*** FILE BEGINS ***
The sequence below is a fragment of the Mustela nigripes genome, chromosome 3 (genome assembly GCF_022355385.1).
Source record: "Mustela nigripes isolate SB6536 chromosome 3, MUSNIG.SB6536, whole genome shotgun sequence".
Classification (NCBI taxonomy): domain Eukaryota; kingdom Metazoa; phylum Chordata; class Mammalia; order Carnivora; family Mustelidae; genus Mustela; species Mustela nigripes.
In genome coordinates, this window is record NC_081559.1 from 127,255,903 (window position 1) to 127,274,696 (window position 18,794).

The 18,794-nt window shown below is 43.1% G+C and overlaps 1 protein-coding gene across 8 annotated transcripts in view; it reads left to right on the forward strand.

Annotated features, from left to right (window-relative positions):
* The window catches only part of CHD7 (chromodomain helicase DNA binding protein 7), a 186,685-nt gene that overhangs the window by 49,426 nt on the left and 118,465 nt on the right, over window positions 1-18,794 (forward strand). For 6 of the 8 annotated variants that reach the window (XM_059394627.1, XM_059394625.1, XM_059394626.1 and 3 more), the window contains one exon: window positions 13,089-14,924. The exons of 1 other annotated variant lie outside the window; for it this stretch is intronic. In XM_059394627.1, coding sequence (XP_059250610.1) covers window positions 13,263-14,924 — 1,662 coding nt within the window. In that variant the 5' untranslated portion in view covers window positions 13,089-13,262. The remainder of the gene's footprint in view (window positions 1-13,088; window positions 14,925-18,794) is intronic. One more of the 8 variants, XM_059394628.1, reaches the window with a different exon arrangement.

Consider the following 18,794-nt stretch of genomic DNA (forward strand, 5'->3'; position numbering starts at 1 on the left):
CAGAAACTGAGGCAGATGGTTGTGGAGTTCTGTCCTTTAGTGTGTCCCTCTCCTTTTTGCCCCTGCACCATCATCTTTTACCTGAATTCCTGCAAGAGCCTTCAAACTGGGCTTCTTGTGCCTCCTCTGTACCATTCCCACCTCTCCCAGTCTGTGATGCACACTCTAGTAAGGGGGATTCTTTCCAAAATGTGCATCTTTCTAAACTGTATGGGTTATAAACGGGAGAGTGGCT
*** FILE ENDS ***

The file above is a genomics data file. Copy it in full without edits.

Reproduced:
The sequence below is a fragment of the Mustela nigripes genome, chromosome 3 (genome assembly GCF_022355385.1).
Source record: "Mustela nigripes isolate SB6536 chromosome 3, MUSNIG.SB6536, whole genome shotgun sequence".
Classification (NCBI taxonomy): domain Eukaryota; kingdom Metazoa; phylum Chordata; class Mammalia; order Carnivora; family Mustelidae; genus Mustela; species Mustela nigripes.
In genome coordinates, this window is record NC_081559.1 from 127,255,903 (window position 1) to 127,274,696 (window position 18,794).

The 18,794-nt window shown below is 43.1% G+C and overlaps 1 protein-coding gene across 8 annotated transcripts in view; it reads left to right on the forward strand.

Annotated features, from left to right (window-relative positions):
* The window catches only part of CHD7 (chromodomain helicase DNA binding protein 7), a 186,685-nt gene that overhangs the window by 49,426 nt on the left and 118,465 nt on the right, over window positions 1-18,794 (forward strand). For 6 of the 8 annotated variants that reach the window (XM_059394627.1, XM_059394625.1, XM_059394626.1 and 3 more), the window contains one exon: window positions 13,089-14,924. The exons of 1 other annotated variant lie outside the window; for it this stretch is intronic. In XM_059394627.1, coding sequence (XP_059250610.1) covers window positions 13,263-14,924 — 1,662 coding nt within the window. In that variant the 5' untranslated portion in view covers window positions 13,089-13,262. The remainder of the gene's footprint in view (window positions 1-13,088; window positions 14,925-18,794) is intronic. One more of the 8 variants, XM_059394628.1, reaches the window with a different exon arrangement.

Consider the following 18,794-nt stretch of genomic DNA (forward strand, 5'->3'; position numbering starts at 1 on the left):
CAGAAACTGAGGCAGATGGTTGTGGAGTTCTGTCCTTTAGTGTGTCCCTCTCCTTTTTGCCCCTGCACCATCATCTTTTACCTGAATTCCTGCAAGAGCCTTCAAACTGGGCTTCTTGTGCCTCCTCTGTACCATTCCCACCTCTCCCAGTCTGTGATGCACACTCTAGTAAGGGGGATTCTTTCCAAAATGTGCATCTTTCTAAACTGTATGGGTTATAAACGGGAGAGTGGCT